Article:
The phrase threw me entirely. It appeared as a book title or genre: I imagined a community of scholars, perhaps zoologists and ethologists, devoting their lives to transcribing the worlds of small rodents on that exotic Indonesian island beloved of Gertz. Even when I realised that the real object of study was human-computer interface design, specifically scripting mouse-clicks in the computer language Java, the whimsy didn't wholly evaporate. The smile it brought, like so much humour, derived from the mismatch of two discursive universes. It also demonstrates a simple truth: that increasing specialisation leads us away from a common speech towards increasingly fragmented dialects, each associated with an individual discipline, each surrounded by the rituals and enclosures of institutions, and the power of institutional discourses to create and define orders of truth. It didn't help that the institution was not exclusively that of HCI design, but of cultural theory, where translations of Alain Badiou (2006) have endowed the word 'event' with a host of new meanings. One of those concerns the decreasingly likelihood that events will actually occur.
During 2009 and 2010, a number of countries returned either hung parliaments or governments without sufficient mandate to i9ntroduce major change. The joke going round was that the people had spoken but that it would take some time to find out what they'd said. Actually they had said something very clearly: no change. Campaigns based on vilification and fear, on accusations that the other party would do terrible things, produced a state of anxiety where people voted for nothing to happen. In many respects this was the desired outcome of at least some players. There would be no reform to financial markets in the wake of the 2008 crash. It would be extremely difficult to reform medical provision. The question of the event occurs however not only in special states of impasse such as this. It occurs as the question whether it is possible to change at all. It is a truism by now that we can far more easily imagine the extinction of life on Earth than we can a change in capitalist consumerism. Those who do imagine such a change imagine that it must be effected through the economic sticks and carrots of market mechanisms like emission trading schemes and carbon taxes. In place of public debate on how we are supposed to live, they propose no change: only the use of the existing system of markets (or technical innovation) to resolve the current crisis. Politics is in the sense of public debate over values is no longer conducted at all: the management of desire through pubic relations and fiscal instruments has taken the place of discussions concerning what constitutes the good life, and how we are to achieve it. This reduction of political life to population management is what makes the event so rare and, in Badiou's philosophy, so precioous. Yet as the authors of a recent activist text argue, the problem with Badiou's events is that they all seem to be in the past (Papadopoulos et al 2008). The question of new media dynamics, when posed in the historically radical context of media studies, becomes the question "How are we to encourage the creation of events?" How are we to turn the actualities of our lives into the potentialities of our futures? How are we, in fact, to create a future for ourselves that is in any sense worthy of the name 'future', that is, something which is other than a mere continuation of the present?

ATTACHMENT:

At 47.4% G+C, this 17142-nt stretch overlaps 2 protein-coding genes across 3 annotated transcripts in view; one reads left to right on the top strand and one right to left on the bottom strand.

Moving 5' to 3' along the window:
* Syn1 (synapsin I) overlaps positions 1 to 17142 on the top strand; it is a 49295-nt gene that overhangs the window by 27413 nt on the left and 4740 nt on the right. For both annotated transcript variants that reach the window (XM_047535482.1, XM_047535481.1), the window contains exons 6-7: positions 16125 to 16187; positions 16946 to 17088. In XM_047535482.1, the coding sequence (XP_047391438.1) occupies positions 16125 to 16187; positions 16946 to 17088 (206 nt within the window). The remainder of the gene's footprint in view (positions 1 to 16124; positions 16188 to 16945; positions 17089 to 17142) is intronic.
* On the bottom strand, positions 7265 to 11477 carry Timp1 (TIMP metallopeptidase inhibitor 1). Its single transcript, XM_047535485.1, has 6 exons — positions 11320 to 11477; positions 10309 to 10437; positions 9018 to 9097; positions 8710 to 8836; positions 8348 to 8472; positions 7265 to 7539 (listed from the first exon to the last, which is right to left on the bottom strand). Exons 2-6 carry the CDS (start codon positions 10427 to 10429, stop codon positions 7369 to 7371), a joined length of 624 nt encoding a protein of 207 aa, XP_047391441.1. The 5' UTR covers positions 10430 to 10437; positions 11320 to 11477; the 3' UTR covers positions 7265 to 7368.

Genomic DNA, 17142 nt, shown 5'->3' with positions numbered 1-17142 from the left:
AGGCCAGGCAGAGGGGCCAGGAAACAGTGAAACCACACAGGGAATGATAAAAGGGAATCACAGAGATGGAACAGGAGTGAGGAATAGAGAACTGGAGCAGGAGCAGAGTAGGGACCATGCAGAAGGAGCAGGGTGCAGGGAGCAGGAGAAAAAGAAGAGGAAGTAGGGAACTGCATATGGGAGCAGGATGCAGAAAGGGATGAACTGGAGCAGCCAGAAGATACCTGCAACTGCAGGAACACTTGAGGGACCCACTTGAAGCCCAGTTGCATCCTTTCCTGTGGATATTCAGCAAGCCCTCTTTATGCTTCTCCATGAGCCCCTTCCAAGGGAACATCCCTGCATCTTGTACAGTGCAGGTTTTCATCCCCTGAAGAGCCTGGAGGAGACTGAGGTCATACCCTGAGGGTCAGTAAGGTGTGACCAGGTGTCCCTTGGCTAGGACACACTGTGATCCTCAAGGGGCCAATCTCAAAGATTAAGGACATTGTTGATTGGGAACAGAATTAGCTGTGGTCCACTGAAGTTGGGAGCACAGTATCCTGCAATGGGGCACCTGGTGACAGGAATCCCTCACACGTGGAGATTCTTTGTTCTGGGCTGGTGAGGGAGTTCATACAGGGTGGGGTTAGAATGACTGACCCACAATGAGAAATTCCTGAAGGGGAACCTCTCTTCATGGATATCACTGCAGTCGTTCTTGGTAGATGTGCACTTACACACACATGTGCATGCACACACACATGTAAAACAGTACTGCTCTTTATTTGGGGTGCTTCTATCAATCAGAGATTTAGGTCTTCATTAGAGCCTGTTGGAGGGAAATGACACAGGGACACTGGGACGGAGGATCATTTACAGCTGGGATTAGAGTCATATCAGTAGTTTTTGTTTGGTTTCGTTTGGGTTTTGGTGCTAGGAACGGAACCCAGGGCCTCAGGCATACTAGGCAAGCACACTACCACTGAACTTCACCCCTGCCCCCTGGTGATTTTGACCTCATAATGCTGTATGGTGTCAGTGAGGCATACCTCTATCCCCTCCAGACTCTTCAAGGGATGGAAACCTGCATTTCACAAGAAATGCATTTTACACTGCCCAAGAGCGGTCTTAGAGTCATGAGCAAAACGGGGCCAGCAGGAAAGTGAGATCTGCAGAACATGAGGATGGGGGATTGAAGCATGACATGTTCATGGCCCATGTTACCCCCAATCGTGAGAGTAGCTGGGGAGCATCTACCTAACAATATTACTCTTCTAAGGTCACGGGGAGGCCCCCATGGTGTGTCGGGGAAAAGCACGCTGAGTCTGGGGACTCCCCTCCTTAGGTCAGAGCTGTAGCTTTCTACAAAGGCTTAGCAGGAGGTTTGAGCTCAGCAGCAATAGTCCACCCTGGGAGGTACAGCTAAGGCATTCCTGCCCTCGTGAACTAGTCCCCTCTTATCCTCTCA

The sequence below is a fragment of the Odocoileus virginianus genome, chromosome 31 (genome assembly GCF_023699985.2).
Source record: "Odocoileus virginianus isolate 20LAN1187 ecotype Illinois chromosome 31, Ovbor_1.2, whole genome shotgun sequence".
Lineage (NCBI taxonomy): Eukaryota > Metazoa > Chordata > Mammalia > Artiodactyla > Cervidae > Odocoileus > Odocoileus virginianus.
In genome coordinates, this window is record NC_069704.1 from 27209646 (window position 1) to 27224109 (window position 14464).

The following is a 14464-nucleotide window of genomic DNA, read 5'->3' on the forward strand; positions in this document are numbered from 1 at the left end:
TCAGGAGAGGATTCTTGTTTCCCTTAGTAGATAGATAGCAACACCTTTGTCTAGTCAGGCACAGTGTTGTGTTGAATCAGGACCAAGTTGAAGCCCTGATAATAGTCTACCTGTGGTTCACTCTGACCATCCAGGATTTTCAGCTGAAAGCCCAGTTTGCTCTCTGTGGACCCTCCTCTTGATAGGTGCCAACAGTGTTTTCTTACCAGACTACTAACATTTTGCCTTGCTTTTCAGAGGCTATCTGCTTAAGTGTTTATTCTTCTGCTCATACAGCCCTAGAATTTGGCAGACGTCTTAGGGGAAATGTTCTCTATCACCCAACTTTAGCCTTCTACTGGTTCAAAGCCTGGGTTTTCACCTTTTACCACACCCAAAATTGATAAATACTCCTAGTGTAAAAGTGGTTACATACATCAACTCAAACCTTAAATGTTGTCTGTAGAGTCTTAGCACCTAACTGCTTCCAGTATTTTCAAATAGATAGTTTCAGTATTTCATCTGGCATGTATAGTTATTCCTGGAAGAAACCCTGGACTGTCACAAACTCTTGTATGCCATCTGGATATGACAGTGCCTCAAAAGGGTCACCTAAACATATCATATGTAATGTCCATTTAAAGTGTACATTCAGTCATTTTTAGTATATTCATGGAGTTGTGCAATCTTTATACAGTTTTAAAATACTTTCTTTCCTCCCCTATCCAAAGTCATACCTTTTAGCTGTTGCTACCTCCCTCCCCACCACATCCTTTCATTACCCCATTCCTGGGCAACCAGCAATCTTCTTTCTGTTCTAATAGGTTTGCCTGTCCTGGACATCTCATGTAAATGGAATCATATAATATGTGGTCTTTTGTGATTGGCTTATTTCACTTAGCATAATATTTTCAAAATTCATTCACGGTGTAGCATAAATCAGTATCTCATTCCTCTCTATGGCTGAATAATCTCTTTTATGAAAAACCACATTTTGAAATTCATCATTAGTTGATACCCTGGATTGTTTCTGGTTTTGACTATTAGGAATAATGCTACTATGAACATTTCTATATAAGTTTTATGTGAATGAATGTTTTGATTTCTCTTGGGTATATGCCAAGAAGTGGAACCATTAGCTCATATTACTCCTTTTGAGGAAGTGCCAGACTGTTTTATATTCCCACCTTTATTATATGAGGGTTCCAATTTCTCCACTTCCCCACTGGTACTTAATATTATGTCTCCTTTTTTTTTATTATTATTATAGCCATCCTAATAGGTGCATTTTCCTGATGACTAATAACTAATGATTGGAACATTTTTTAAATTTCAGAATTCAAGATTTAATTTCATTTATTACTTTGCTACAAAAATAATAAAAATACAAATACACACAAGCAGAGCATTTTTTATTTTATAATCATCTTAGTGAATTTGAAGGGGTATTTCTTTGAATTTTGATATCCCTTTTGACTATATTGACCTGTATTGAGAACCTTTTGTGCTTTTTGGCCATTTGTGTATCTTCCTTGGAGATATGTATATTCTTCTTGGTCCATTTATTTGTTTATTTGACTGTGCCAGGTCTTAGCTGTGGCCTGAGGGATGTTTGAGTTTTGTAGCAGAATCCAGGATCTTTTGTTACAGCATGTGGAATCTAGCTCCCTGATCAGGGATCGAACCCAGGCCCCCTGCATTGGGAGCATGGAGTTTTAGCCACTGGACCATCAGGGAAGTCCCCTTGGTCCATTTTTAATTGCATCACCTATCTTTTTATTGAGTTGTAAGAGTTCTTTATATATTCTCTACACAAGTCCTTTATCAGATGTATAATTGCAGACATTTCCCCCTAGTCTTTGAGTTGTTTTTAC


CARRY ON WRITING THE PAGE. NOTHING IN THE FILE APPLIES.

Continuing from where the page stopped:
If we are men and not mice, or if we are humans who are ready to 'become mouse', we may yet find ways to make events occur again -- in complex digital networks like those powered by Java, or in the complex social centres of emergent polities like Indonesia. New meamnings for old in the mouse events in java.